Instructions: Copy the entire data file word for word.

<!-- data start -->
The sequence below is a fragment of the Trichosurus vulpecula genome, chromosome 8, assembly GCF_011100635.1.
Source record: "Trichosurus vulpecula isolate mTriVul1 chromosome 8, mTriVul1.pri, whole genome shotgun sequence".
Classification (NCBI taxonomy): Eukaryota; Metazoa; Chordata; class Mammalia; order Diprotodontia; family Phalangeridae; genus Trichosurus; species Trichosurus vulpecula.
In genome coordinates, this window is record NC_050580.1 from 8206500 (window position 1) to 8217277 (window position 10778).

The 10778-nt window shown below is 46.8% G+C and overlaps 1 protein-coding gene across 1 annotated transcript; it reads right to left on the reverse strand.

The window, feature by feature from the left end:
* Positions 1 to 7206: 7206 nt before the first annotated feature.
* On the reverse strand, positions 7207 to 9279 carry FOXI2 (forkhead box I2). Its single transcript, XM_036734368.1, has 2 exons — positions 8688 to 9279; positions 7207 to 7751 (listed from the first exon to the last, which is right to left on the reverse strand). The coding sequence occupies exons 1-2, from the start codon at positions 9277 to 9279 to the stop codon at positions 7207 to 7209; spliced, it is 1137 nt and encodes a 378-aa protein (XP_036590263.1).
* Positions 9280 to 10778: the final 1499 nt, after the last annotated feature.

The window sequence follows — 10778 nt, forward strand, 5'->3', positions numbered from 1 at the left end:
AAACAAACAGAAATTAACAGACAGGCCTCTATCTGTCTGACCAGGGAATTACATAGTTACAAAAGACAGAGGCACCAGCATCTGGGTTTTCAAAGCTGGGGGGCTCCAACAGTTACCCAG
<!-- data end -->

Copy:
The sequence below is a fragment of the Trichosurus vulpecula genome, chromosome 8, assembly GCF_011100635.1.
Source record: "Trichosurus vulpecula isolate mTriVul1 chromosome 8, mTriVul1.pri, whole genome shotgun sequence".
Classification (NCBI taxonomy): Eukaryota; Metazoa; Chordata; class Mammalia; order Diprotodontia; family Phalangeridae; genus Trichosurus; species Trichosurus vulpecula.
In genome coordinates, this window is record NC_050580.1 from 8206500 (window position 1) to 8217277 (window position 10778).

The 10778-nt window shown below is 46.8% G+C and overlaps 1 protein-coding gene across 1 annotated transcript; it reads right to left on the reverse strand.

The window, feature by feature from the left end:
* Positions 1 to 7206: 7206 nt before the first annotated feature.
* On the reverse strand, positions 7207 to 9279 carry FOXI2 (forkhead box I2). Its single transcript, XM_036734368.1, has 2 exons — positions 8688 to 9279; positions 7207 to 7751 (listed from the first exon to the last, which is right to left on the reverse strand). The coding sequence occupies exons 1-2, from the start codon at positions 9277 to 9279 to the stop codon at positions 7207 to 7209; spliced, it is 1137 nt and encodes a 378-aa protein (XP_036590263.1).
* Positions 9280 to 10778: the final 1499 nt, after the last annotated feature.

The window sequence follows — 10778 nt, forward strand, 5'->3', positions numbered from 1 at the left end:
AAACAAACAGAAATTAACAGACAGGCCTCTATCTGTCTGACCAGGGAATTACATAGTTACAAAAGACAGAGGCACCAGCATCTGGGTTTTCAAAGCTGGGGGGCTCCAACAGTTACCCAG